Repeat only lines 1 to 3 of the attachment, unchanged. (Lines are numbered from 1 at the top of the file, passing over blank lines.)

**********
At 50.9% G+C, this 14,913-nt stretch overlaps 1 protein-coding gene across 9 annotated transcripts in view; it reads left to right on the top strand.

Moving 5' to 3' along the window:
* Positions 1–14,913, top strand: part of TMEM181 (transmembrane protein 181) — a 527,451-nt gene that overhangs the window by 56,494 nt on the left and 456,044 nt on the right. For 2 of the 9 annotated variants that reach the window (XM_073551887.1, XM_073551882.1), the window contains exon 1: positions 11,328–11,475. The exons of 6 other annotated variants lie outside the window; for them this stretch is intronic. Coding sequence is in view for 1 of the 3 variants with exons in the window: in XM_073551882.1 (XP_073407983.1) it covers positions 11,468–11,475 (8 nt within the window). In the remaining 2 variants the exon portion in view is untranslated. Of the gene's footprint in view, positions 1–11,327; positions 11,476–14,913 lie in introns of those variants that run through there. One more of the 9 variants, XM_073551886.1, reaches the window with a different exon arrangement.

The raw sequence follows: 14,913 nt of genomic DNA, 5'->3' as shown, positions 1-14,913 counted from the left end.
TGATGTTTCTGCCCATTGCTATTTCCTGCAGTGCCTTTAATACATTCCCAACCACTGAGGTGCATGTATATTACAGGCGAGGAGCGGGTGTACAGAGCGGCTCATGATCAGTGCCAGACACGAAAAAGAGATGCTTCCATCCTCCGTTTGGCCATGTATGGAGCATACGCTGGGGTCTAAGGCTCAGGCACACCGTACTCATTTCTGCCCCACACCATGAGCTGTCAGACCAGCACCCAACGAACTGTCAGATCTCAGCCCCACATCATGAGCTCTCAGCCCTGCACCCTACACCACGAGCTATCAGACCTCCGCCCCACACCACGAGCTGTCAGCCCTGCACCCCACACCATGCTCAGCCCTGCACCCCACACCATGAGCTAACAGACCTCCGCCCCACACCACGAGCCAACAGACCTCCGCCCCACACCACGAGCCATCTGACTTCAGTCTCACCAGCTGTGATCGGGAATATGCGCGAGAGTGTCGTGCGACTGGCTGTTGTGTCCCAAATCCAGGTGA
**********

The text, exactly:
At 50.9% G+C, this 14,913-nt stretch overlaps 1 protein-coding gene across 9 annotated transcripts in view; it reads left to right on the top strand.

Moving 5' to 3' along the window:
* Positions 1–14,913, top strand: part of TMEM181 (transmembrane protein 181) — a 527,451-nt gene that overhangs the window by 56,494 nt on the left and 456,044 nt on the right. For 2 of the 9 annotated variants that reach the window (XM_073551887.1, XM_073551882.1), the window contains exon 1: positions 11,328–11,475. The exons of 6 other annotated variants lie outside the window; for them this stretch is intronic. Coding sequence is in view for 1 of the 3 variants with exons in the window: in XM_073551882.1 (XP_073407983.1) it covers positions 11,468–11,475 (8 nt within the window). In the remaining 2 variants the exon portion in view is untranslated. Of the gene's footprint in view, positions 1–11,327; positions 11,476–14,913 lie in introns of those variants that run through there. One more of the 9 variants, XM_073551886.1, reaches the window with a different exon arrangement.